The neural crest is a pluripotential tissue that migrates extensively before differentiating into numerous cell types, including the peripheral nervous system, leptomeninges, melanocytes, Schwann's cells, the skeletal and connective tissue of the face and head. In addition, it contributes to the trabecular meshwork cells and iris stromal melanocytes.1 It appears that SWS, KTW, ODM, PPV, and NF syndromes are all developmental disorders of the neural crest with associated developmental anomalies of the anterior chamber angle accounting for the congenital or developmental glaucoma. Goniotomy or trabeculotomy is the treatment of choice for these patients who develop glaucoma primarily from angle anomalies. In addition to angle maldevelopment, the hamartomas, including vascular malformations (SWS, KTW, PPV), melanocytosis (ODM, PPV), and neurofibroma (NF) also contribute to IOP elevation either by increasing episcleral venous pressure (SWS, KTW, PPV) or infiltrating the trabecular meshwork (ODM, PPV, NF). If the neural crest maldevelopment is less severe, glaucoma can develop later in life secondary to hamartoma complications.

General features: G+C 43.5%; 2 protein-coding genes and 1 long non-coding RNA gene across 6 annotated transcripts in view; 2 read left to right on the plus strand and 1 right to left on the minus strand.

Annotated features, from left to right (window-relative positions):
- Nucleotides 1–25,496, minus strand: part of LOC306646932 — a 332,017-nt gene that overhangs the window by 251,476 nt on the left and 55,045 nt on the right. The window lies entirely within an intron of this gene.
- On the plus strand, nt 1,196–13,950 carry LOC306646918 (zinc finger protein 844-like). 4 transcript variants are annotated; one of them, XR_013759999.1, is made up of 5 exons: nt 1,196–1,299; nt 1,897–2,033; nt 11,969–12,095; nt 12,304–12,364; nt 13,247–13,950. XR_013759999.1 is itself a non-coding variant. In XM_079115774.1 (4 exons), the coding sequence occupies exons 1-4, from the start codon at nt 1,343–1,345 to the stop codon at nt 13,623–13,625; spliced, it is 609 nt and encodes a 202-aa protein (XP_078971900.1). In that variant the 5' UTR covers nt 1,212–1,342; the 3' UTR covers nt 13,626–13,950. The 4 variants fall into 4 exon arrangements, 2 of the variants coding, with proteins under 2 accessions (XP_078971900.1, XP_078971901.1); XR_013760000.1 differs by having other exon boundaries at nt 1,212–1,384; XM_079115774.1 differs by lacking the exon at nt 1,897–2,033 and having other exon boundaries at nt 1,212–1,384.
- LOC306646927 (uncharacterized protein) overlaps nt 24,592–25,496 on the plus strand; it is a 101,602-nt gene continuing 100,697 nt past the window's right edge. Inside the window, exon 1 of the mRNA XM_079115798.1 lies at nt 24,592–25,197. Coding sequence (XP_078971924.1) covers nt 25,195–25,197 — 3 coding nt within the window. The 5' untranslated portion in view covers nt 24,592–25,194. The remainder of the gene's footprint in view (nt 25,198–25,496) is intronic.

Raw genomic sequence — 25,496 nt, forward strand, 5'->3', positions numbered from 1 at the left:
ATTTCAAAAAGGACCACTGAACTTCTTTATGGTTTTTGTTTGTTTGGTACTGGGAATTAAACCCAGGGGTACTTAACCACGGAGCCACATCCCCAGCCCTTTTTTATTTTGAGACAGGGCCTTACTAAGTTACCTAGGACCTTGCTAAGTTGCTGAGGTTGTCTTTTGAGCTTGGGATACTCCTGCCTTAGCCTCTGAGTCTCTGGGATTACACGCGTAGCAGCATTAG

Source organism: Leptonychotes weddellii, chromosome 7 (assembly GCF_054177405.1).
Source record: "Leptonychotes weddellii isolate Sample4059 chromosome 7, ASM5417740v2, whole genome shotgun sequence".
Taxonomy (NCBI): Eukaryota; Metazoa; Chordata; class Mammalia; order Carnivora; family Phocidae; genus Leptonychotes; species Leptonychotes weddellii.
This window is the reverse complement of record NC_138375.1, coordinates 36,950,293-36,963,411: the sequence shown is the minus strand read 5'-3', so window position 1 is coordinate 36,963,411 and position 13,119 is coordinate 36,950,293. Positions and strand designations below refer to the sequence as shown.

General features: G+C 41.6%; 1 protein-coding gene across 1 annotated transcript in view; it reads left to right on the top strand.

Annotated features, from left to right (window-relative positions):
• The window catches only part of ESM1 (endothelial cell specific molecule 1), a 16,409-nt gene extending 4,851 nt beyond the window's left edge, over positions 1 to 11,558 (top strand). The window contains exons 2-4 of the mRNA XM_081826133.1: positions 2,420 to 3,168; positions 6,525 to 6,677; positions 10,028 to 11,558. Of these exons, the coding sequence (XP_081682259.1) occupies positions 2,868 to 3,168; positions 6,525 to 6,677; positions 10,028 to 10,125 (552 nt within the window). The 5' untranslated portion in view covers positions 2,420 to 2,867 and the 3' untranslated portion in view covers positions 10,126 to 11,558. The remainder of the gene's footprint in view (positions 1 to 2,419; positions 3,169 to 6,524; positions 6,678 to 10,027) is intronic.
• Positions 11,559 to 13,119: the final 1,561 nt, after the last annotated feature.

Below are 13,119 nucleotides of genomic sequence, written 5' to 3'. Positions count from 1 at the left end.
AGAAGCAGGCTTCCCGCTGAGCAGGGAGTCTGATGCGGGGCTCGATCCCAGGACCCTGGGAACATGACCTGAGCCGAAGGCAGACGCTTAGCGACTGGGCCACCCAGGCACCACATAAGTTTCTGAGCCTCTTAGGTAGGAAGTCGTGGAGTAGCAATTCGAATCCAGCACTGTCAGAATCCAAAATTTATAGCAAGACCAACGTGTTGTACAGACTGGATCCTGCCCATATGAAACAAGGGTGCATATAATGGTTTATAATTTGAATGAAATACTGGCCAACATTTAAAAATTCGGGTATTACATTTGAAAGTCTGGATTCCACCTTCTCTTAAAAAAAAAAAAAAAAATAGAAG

|Original language||English (US)|
|Title of host publication||Medical Diagnosis and Therapy|
|Number of pages||9|
|State||Published - Sep 3 2014|
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